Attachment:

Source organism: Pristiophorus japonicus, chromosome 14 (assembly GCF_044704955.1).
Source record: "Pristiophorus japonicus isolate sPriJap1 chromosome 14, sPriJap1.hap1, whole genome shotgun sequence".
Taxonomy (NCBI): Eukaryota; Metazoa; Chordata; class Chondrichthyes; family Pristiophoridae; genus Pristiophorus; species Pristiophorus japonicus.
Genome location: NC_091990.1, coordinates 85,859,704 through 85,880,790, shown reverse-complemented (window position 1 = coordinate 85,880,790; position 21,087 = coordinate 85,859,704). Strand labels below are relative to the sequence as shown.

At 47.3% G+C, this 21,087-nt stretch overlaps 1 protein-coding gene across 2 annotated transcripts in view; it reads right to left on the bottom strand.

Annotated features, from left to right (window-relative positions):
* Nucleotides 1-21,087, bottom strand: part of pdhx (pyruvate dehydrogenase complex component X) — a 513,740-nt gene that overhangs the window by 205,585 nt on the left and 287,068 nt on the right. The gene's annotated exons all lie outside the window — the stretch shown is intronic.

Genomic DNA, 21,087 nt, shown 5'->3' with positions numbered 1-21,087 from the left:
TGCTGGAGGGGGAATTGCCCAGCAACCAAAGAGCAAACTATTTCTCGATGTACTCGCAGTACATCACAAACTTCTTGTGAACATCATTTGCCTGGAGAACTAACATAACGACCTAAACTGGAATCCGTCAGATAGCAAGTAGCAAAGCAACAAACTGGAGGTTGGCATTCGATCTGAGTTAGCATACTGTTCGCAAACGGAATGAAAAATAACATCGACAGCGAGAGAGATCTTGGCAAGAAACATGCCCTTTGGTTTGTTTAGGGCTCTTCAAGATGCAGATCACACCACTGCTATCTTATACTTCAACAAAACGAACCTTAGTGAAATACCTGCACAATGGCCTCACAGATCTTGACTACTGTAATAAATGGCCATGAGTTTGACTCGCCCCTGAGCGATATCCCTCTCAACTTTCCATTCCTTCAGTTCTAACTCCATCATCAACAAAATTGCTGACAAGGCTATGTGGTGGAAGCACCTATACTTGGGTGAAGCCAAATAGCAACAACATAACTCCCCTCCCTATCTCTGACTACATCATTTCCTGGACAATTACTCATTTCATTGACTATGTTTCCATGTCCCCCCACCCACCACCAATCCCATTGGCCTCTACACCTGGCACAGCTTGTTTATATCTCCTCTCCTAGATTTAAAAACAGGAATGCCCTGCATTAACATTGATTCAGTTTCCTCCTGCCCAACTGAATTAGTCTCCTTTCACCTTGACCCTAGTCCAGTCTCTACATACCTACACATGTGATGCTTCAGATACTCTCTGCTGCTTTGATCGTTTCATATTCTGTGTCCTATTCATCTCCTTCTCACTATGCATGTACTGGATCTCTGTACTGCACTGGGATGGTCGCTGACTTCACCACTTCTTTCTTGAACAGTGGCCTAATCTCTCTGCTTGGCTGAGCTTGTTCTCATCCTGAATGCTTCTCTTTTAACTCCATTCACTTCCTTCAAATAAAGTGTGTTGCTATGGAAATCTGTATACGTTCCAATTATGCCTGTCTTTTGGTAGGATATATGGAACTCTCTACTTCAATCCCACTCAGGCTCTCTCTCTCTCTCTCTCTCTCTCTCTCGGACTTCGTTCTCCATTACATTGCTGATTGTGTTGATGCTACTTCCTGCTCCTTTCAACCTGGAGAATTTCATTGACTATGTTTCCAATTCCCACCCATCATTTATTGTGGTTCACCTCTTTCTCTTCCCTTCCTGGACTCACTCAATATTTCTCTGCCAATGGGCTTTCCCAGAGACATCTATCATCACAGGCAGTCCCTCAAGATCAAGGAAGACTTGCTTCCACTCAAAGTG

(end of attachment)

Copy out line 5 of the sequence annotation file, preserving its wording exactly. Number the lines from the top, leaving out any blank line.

At 47.3% G+C, this 21,087-nt stretch overlaps 1 protein-coding gene across 2 annotated transcripts in view; it reads right to left on the bottom strand.